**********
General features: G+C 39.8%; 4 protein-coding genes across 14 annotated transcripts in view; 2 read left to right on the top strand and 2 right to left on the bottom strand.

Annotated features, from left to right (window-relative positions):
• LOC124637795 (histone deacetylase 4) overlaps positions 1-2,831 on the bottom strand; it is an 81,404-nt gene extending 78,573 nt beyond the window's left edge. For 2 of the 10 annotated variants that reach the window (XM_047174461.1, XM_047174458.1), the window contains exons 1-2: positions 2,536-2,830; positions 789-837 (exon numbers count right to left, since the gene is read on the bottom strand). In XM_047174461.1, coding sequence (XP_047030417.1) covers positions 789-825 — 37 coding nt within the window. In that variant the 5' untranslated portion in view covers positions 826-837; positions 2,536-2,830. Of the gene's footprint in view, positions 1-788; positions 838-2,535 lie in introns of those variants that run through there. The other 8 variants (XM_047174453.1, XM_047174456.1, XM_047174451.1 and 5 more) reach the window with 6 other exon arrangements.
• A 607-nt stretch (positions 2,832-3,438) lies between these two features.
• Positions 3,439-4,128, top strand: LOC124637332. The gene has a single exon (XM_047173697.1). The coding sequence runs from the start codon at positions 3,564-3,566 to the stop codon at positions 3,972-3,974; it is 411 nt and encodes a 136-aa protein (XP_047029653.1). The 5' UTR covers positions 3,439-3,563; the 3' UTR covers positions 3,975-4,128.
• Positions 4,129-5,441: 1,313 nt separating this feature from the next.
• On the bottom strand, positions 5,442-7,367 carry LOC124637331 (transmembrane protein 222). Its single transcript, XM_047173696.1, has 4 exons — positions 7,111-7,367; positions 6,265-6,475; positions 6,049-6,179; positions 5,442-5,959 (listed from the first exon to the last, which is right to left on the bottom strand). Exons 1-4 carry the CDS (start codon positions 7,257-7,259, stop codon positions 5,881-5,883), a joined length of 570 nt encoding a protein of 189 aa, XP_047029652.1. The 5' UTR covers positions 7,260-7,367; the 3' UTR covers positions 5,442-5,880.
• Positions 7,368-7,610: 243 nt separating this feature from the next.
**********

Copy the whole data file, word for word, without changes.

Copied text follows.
General features: G+C 39.8%; 4 protein-coding genes across 14 annotated transcripts in view; 2 read left to right on the top strand and 2 right to left on the bottom strand.

Annotated features, from left to right (window-relative positions):
• LOC124637795 (histone deacetylase 4) overlaps positions 1-2,831 on the bottom strand; it is an 81,404-nt gene extending 78,573 nt beyond the window's left edge. For 2 of the 10 annotated variants that reach the window (XM_047174461.1, XM_047174458.1), the window contains exons 1-2: positions 2,536-2,830; positions 789-837 (exon numbers count right to left, since the gene is read on the bottom strand). In XM_047174461.1, coding sequence (XP_047030417.1) covers positions 789-825 — 37 coding nt within the window. In that variant the 5' untranslated portion in view covers positions 826-837; positions 2,536-2,830. Of the gene's footprint in view, positions 1-788; positions 838-2,535 lie in introns of those variants that run through there. The other 8 variants (XM_047174453.1, XM_047174456.1, XM_047174451.1 and 5 more) reach the window with 6 other exon arrangements.
• A 607-nt stretch (positions 2,832-3,438) lies between these two features.
• Positions 3,439-4,128, top strand: LOC124637332. The gene has a single exon (XM_047173697.1). The coding sequence runs from the start codon at positions 3,564-3,566 to the stop codon at positions 3,972-3,974; it is 411 nt and encodes a 136-aa protein (XP_047029653.1). The 5' UTR covers positions 3,439-3,563; the 3' UTR covers positions 3,975-4,128.
• Positions 4,129-5,441: 1,313 nt separating this feature from the next.
• On the bottom strand, positions 5,442-7,367 carry LOC124637331 (transmembrane protein 222). Its single transcript, XM_047173696.1, has 4 exons — positions 7,111-7,367; positions 6,265-6,475; positions 6,049-6,179; positions 5,442-5,959 (listed from the first exon to the last, which is right to left on the bottom strand). Exons 1-4 carry the CDS (start codon positions 7,257-7,259, stop codon positions 5,881-5,883), a joined length of 570 nt encoding a protein of 189 aa, XP_047029652.1. The 5' UTR covers positions 7,260-7,367; the 3' UTR covers positions 5,442-5,880.
• Positions 7,368-7,610: 243 nt separating this feature from the next.